struggle to comprehend it.
“An Alawi ruling Syria is like an untouchable
becoming maharajah in India or a Jew becoming tsar in Russia,” the historian
Daniel Pipes wrote in his book Greater Syria, “an unprecedented development
shocking to the majority population which had monopolized power for so many
LIKE THE Druse, another heterodox sect with distant Islamic
roots, the Alawites adhere to an esoteric creed known only to a small group of
shaykhs, or religious authorities.
In the late 19th century, however, an
Alawite convert to Christianity published a book revealing a deeply syncretic
creed that in every era adopted elements of the region’s dominant faith –
Byzantine Eastern Orthodoxy, Sunni and later Shi’a Islam, Crusader Catholicism –
while maintaining its own suspicious insularity.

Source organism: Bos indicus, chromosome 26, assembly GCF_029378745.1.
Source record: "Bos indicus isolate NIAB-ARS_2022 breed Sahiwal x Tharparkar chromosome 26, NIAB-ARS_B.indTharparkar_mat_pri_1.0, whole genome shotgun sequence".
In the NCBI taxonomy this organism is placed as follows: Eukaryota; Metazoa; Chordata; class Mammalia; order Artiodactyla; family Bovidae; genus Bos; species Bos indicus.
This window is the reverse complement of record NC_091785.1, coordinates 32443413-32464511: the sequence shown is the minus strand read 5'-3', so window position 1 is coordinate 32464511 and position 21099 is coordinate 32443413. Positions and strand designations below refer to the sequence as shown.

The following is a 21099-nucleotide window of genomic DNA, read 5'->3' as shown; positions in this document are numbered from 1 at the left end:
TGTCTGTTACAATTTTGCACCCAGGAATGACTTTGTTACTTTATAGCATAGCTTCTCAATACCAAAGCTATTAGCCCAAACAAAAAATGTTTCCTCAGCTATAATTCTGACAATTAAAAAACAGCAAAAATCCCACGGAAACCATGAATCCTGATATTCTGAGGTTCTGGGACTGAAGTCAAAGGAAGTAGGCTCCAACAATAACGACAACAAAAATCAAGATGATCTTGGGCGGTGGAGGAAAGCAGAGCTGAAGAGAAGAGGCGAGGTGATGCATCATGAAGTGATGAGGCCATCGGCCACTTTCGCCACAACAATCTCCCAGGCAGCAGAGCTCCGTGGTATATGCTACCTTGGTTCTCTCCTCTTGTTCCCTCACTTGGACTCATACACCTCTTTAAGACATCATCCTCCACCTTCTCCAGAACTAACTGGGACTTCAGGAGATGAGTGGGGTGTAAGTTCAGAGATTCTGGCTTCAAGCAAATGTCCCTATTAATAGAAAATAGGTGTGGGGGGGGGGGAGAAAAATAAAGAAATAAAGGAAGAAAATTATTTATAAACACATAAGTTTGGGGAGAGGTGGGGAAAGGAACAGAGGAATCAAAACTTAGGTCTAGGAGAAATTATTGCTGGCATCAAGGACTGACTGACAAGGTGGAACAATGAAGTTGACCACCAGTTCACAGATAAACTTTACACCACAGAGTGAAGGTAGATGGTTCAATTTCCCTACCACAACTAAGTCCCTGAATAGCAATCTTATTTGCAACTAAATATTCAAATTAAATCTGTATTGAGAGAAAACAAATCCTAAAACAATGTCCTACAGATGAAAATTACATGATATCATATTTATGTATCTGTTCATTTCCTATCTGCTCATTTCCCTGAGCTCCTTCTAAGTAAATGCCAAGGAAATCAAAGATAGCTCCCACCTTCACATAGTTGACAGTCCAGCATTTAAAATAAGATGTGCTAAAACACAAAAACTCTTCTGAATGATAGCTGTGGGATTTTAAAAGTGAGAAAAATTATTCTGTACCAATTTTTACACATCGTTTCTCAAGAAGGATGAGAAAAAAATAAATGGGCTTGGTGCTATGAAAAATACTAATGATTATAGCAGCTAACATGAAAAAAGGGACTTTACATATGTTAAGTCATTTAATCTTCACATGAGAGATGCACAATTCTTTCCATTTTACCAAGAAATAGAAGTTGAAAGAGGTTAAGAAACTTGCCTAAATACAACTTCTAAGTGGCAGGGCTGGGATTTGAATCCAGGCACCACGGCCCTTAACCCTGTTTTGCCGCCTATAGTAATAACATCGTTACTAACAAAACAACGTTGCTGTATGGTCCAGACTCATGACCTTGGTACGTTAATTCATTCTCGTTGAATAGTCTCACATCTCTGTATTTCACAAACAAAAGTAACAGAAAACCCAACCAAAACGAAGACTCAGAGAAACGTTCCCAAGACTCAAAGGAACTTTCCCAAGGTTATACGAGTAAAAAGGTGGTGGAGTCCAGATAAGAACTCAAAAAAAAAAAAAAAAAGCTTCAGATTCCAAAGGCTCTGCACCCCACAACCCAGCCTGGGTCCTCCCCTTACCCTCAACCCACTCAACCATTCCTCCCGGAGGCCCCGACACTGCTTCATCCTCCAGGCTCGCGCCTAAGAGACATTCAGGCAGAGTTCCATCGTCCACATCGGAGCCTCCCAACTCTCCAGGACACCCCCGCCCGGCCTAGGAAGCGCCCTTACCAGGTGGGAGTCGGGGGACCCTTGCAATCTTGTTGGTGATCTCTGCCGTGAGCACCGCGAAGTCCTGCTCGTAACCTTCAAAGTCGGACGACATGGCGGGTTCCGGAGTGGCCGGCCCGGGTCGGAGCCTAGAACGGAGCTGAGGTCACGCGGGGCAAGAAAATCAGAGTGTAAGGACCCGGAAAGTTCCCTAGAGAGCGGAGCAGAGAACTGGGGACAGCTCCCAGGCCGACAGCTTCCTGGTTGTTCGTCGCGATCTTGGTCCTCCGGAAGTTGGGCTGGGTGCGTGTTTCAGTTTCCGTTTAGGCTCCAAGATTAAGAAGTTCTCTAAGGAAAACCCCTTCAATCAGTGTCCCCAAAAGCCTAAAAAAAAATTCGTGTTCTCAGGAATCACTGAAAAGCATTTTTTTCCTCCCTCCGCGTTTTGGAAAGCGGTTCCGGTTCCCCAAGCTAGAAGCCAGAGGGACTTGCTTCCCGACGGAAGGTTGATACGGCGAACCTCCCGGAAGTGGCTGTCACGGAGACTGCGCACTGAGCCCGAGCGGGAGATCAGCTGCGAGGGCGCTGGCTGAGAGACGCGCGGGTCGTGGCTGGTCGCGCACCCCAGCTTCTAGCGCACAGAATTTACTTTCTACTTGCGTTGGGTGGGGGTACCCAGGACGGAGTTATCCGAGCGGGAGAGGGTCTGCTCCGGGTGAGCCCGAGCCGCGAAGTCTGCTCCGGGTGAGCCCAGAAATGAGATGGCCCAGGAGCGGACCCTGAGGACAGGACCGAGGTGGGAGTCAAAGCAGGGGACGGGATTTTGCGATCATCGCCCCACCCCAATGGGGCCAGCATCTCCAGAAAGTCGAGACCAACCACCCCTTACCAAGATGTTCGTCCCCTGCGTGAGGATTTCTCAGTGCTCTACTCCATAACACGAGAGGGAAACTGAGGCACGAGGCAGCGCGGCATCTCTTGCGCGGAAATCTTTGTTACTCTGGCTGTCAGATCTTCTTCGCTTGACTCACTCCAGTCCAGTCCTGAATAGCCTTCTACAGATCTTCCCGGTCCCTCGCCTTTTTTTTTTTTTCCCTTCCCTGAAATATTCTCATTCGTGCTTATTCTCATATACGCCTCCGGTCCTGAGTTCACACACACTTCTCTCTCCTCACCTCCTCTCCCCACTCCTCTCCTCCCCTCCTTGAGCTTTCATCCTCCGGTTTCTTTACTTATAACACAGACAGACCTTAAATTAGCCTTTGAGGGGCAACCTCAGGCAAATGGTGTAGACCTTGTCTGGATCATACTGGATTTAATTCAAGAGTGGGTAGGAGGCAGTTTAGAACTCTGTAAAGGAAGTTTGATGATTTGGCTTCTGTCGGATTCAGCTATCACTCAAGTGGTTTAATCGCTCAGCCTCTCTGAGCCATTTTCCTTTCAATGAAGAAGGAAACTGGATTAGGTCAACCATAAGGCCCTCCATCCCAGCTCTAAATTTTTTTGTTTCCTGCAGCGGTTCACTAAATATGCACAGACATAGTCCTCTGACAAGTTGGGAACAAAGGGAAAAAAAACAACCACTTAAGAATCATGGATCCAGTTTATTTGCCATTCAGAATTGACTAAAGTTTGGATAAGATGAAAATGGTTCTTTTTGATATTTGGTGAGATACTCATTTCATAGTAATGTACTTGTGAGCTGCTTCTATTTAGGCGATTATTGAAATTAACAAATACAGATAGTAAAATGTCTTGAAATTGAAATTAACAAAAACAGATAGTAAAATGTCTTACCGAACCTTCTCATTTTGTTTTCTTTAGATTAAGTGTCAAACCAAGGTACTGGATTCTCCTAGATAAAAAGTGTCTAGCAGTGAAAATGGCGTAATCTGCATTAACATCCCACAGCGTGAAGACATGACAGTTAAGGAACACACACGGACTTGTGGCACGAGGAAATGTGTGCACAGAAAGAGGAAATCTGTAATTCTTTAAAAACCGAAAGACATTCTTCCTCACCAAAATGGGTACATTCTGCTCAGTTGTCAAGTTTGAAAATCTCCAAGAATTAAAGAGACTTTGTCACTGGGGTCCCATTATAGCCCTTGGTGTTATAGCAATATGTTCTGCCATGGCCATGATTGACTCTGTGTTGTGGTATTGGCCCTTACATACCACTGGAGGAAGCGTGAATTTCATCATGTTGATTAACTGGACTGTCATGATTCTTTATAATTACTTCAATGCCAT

Ali is no doubt central
to the community’s dogma, so much so that mainstream Shi’ites deride Alawites as
ghulat – “those who exceed” all bounds in their deification of the imam. But the
Alawites’ resemblance to the Shi’ites constitutes the least of their heresies to
Syria’s majority Sunnis.
Far worse is their doctrinal affinity with
Christianity, and with pre-Islamic pagan rites like the Persian New Year,
Alawites “believe in reincarnation, regard the Pillars of Islam
as purely symbolic, do not fast during Ramadan or make pilgrimage to Mecca, have
no mosques or indeed any public worship, celebrate Christmas, Easter and
Epiphany, and traditionally wear crosses like Christians,” according to